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Cutting Common Rafters

The values on the calculator that we use for common roof framing are: Pitch, Rise, Run, and Diagonal. If you have any two of those values, the calculator will quickly figure out the rest of the right triangle—which means it will tell you everything else you need to know about a rafter.

Most of the time, the two values I have are the run of a building and a specified pitch, which is why I used these values for the example in this online tutorial:

Comments/Discussion

8 Responses to “Cutting Common Rafters”

  1. Jeff

    Excellent video and explanations. The only downside I think is that you need to show how to do it in long hand without the calculator and be very specific. Then I think you have a complete first rate tutorial that everyone will want to see. Good job!
    Please never publish my email address

    Reply
  2. Bill Gesell

    Mike,
    After reviewing numerous articles and books, your tutorial on cutting common rafters is the best I have seen. I do not do 2 story garages everyday so now I am confident I can make 16:12 2×10 rafters fit…With one exception: In testing your method on a shorter board and using a Construction Master Pro all the calculations run, calculated rise, pitch, diagonal, plumb cuts/lines worked fine but when I added the HAP and deducted the 11.25″ ridge beam, my story pole was 5/16″ higher than it should be. Can you tell where I may have erred or is 5/16″ manageable? Thanks.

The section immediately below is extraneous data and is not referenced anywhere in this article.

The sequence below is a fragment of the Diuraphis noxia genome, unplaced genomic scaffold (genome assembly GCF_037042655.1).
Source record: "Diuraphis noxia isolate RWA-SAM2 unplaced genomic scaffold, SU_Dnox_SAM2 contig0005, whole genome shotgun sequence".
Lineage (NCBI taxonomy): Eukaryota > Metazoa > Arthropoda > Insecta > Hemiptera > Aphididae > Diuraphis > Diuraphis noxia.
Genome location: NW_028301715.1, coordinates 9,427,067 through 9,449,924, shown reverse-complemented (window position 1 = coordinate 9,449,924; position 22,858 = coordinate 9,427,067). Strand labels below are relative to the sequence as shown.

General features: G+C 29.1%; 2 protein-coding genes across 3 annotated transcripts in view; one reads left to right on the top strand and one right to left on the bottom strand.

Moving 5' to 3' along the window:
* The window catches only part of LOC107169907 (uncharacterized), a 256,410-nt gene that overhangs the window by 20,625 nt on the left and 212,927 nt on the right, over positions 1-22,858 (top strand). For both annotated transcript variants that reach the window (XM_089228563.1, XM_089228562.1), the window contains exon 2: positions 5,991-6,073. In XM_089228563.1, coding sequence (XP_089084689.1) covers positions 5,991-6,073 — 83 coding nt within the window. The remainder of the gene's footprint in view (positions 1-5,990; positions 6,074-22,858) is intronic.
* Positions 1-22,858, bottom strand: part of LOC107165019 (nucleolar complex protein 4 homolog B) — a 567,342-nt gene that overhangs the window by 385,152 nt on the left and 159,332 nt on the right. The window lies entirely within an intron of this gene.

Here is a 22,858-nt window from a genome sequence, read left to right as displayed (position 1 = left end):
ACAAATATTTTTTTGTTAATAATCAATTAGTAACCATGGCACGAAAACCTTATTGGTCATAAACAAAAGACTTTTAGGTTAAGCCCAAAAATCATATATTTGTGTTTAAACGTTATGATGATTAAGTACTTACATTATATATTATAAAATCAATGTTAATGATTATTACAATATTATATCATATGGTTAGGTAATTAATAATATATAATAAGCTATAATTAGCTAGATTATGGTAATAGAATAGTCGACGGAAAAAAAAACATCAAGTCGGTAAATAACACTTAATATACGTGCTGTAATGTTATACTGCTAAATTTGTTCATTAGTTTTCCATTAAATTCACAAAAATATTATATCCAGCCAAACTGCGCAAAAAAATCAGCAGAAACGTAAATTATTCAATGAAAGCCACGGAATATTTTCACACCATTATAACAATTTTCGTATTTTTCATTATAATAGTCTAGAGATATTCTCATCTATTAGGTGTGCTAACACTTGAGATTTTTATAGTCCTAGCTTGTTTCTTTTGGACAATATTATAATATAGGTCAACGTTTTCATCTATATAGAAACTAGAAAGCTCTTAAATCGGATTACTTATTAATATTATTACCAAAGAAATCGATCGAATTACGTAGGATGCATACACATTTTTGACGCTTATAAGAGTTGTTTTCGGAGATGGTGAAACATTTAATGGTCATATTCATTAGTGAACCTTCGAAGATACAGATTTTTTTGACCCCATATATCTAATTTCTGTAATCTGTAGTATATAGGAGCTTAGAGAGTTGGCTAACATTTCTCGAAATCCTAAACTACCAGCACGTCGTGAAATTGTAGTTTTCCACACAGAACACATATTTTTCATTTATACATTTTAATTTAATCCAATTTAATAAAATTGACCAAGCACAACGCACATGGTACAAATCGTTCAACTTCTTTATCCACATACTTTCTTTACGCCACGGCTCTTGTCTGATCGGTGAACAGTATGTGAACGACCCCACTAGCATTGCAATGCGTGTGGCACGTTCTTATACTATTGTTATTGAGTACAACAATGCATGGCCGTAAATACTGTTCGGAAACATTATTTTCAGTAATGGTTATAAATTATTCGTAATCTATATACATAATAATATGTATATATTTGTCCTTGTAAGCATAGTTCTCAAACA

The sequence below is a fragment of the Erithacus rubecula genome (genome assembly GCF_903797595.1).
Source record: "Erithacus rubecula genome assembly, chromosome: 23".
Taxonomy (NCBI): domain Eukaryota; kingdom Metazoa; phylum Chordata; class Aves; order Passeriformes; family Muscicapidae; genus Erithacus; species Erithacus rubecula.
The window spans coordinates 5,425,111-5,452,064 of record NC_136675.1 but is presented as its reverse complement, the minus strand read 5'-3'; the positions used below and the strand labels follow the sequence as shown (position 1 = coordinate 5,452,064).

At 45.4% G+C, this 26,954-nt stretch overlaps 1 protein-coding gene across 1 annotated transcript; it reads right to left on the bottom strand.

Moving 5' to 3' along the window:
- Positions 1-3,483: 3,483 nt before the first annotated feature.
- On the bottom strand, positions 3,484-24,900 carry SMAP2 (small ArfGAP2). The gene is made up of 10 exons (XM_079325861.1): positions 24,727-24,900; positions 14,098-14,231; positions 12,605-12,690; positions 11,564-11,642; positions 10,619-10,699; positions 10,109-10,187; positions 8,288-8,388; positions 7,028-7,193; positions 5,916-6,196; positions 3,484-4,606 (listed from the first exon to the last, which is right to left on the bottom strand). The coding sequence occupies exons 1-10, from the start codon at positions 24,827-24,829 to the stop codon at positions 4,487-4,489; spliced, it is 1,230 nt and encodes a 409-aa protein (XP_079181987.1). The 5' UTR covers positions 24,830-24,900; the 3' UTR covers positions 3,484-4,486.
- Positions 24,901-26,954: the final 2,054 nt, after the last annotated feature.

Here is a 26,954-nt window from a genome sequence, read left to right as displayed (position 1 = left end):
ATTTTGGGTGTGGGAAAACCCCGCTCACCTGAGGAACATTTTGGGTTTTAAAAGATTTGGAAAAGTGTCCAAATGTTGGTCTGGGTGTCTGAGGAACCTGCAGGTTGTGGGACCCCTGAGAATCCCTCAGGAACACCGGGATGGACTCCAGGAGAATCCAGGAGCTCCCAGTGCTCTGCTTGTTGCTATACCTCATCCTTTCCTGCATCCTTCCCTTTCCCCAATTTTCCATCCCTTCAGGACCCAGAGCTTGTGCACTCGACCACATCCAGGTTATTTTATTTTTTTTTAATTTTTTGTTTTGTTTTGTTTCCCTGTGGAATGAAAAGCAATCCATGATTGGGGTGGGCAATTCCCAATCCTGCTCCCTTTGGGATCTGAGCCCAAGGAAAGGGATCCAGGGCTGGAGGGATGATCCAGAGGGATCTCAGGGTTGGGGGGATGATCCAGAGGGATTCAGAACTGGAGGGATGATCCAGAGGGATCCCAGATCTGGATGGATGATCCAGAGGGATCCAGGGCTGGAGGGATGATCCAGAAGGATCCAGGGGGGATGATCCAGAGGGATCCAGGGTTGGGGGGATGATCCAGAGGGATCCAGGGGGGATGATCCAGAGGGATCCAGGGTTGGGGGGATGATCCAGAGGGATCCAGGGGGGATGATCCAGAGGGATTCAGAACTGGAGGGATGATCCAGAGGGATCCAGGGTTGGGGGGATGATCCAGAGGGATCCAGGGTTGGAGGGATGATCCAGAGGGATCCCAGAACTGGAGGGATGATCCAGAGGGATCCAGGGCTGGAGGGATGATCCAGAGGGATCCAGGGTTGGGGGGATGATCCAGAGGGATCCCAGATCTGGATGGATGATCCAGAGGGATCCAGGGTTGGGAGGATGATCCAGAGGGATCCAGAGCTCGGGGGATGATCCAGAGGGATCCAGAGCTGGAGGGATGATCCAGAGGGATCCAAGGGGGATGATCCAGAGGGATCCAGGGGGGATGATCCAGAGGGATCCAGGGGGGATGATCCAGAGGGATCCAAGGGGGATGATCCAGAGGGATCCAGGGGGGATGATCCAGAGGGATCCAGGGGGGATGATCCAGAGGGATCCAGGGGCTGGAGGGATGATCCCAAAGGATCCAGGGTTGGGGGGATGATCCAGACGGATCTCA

Reply
  3. Emanuel Silva

    Mike,
    Great video. Very easy to follow and understand.
    Thanks again

    Reply
  4. Gigi Tirlea

    Mike,
    What a great video about “Cutting Jacks rafters” like this one about “Cutting Common Rafters”.
    Thanks.

    PS
    I am in Europa, Romania, and i use a framing square in millimeters by Stanley.

    Reply
  5. Michael P Sloggatt Sr

    Sorry Bill – I just saw this –
    5/16″ is a manageable error, I typically drop 1/4″ off my ridge post because the discrepancy is so common. Question is Why? —
    Lumber – Never perfectly straight , Never exact thickness, Hap, due to variance in width of board ( due to Moisture content, Mill etc .) I ‘d rather be 1/4″ shy & shim it up to fit ..
    Mike

    Reply

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